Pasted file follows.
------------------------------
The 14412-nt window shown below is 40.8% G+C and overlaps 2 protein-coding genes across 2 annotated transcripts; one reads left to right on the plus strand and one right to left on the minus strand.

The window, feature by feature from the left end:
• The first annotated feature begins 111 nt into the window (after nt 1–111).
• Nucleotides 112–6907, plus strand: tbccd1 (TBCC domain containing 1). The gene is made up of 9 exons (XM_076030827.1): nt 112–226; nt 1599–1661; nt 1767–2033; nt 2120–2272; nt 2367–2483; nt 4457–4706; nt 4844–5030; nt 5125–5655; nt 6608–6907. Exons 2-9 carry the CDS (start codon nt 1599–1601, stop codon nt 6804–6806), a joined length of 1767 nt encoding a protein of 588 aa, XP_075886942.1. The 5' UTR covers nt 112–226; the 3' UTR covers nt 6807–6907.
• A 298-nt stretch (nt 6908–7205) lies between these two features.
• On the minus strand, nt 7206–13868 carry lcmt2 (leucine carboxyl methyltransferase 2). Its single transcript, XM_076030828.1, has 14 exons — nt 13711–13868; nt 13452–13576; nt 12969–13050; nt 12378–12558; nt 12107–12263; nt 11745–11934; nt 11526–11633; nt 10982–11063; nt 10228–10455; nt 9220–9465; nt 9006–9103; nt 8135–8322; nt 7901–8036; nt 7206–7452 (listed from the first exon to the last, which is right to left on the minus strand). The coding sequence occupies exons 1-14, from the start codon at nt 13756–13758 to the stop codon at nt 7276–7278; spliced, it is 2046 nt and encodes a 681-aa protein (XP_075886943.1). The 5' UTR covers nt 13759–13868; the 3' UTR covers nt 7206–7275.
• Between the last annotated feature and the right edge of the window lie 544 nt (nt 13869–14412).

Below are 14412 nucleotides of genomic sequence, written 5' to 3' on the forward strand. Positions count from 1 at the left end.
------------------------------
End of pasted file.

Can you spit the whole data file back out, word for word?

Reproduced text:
The 14412-nt window shown below is 40.8% G+C and overlaps 2 protein-coding genes across 2 annotated transcripts; one reads left to right on the plus strand and one right to left on the minus strand.

The window, feature by feature from the left end:
• The first annotated feature begins 111 nt into the window (after nt 1–111).
• Nucleotides 112–6907, plus strand: tbccd1 (TBCC domain containing 1). The gene is made up of 9 exons (XM_076030827.1): nt 112–226; nt 1599–1661; nt 1767–2033; nt 2120–2272; nt 2367–2483; nt 4457–4706; nt 4844–5030; nt 5125–5655; nt 6608–6907. Exons 2-9 carry the CDS (start codon nt 1599–1601, stop codon nt 6804–6806), a joined length of 1767 nt encoding a protein of 588 aa, XP_075886942.1. The 5' UTR covers nt 112–226; the 3' UTR covers nt 6807–6907.
• A 298-nt stretch (nt 6908–7205) lies between these two features.
• On the minus strand, nt 7206–13868 carry lcmt2 (leucine carboxyl methyltransferase 2). Its single transcript, XM_076030828.1, has 14 exons — nt 13711–13868; nt 13452–13576; nt 12969–13050; nt 12378–12558; nt 12107–12263; nt 11745–11934; nt 11526–11633; nt 10982–11063; nt 10228–10455; nt 9220–9465; nt 9006–9103; nt 8135–8322; nt 7901–8036; nt 7206–7452 (listed from the first exon to the last, which is right to left on the minus strand). The coding sequence occupies exons 1-14, from the start codon at nt 13756–13758 to the stop codon at nt 7276–7278; spliced, it is 2046 nt and encodes a 681-aa protein (XP_075886943.1). The 5' UTR covers nt 13759–13868; the 3' UTR covers nt 7206–7275.
• Between the last annotated feature and the right edge of the window lie 544 nt (nt 13869–14412).

Below are 14412 nucleotides of genomic sequence, written 5' to 3' on the forward strand. Positions count from 1 at the left end.